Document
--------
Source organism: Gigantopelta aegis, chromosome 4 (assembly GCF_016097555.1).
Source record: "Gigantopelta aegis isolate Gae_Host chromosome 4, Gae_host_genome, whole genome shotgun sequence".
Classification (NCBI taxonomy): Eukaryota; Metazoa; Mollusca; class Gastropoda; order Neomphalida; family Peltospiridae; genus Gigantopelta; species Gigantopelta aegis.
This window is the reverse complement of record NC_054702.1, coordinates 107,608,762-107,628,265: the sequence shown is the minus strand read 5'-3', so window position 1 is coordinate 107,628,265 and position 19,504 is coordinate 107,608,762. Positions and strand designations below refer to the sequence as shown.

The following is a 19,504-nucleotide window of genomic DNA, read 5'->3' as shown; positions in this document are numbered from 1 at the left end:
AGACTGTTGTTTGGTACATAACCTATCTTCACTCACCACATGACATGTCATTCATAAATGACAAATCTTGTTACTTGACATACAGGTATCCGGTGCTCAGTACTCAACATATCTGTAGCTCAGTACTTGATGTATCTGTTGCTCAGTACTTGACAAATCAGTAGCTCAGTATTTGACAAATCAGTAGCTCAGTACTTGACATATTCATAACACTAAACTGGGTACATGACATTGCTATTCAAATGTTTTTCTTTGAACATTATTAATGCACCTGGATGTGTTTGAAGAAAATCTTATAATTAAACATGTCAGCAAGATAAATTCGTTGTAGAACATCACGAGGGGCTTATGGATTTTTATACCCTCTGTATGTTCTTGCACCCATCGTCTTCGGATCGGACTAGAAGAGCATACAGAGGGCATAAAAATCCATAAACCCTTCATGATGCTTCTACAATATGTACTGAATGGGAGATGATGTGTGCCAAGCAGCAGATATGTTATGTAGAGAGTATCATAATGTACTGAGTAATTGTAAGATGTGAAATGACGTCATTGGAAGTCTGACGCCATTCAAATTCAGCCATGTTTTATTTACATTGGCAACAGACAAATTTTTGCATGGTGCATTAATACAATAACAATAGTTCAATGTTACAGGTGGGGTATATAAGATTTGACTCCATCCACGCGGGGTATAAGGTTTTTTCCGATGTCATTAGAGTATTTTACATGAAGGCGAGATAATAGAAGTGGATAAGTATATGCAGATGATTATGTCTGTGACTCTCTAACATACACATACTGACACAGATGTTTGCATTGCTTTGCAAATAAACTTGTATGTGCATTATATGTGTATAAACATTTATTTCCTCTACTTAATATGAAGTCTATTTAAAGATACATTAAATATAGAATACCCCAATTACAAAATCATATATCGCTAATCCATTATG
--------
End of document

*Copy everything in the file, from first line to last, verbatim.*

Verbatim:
Source organism: Gigantopelta aegis, chromosome 4 (assembly GCF_016097555.1).
Source record: "Gigantopelta aegis isolate Gae_Host chromosome 4, Gae_host_genome, whole genome shotgun sequence".
Classification (NCBI taxonomy): Eukaryota; Metazoa; Mollusca; class Gastropoda; order Neomphalida; family Peltospiridae; genus Gigantopelta; species Gigantopelta aegis.
This window is the reverse complement of record NC_054702.1, coordinates 107,608,762-107,628,265: the sequence shown is the minus strand read 5'-3', so window position 1 is coordinate 107,628,265 and position 19,504 is coordinate 107,608,762. Positions and strand designations below refer to the sequence as shown.

The following is a 19,504-nucleotide window of genomic DNA, read 5'->3' as shown; positions in this document are numbered from 1 at the left end:
AGACTGTTGTTTGGTACATAACCTATCTTCACTCACCACATGACATGTCATTCATAAATGACAAATCTTGTTACTTGACATACAGGTATCCGGTGCTCAGTACTCAACATATCTGTAGCTCAGTACTTGATGTATCTGTTGCTCAGTACTTGACAAATCAGTAGCTCAGTATTTGACAAATCAGTAGCTCAGTACTTGACATATTCATAACACTAAACTGGGTACATGACATTGCTATTCAAATGTTTTTCTTTGAACATTATTAATGCACCTGGATGTGTTTGAAGAAAATCTTATAATTAAACATGTCAGCAAGATAAATTCGTTGTAGAACATCACGAGGGGCTTATGGATTTTTATACCCTCTGTATGTTCTTGCACCCATCGTCTTCGGATCGGACTAGAAGAGCATACAGAGGGCATAAAAATCCATAAACCCTTCATGATGCTTCTACAATATGTACTGAATGGGAGATGATGTGTGCCAAGCAGCAGATATGTTATGTAGAGAGTATCATAATGTACTGAGTAATTGTAAGATGTGAAATGACGTCATTGGAAGTCTGACGCCATTCAAATTCAGCCATGTTTTATTTACATTGGCAACAGACAAATTTTTGCATGGTGCATTAATACAATAACAATAGTTCAATGTTACAGGTGGGGTATATAAGATTTGACTCCATCCACGCGGGGTATAAGGTTTTTTCCGATGTCATTAGAGTATTTTACATGAAGGCGAGATAATAGAAGTGGATAAGTATATGCAGATGATTATGTCTGTGACTCTCTAACATACACATACTGACACAGATGTTTGCATTGCTTTGCAAATAAACTTGTATGTGCATTATATGTGTATAAACATTTATTTCCTCTACTTAATATGAAGTCTATTTAAAGATACATTAAATATAGAATACCCCAATTACAAAATCATATATCGCTAATCCATTATG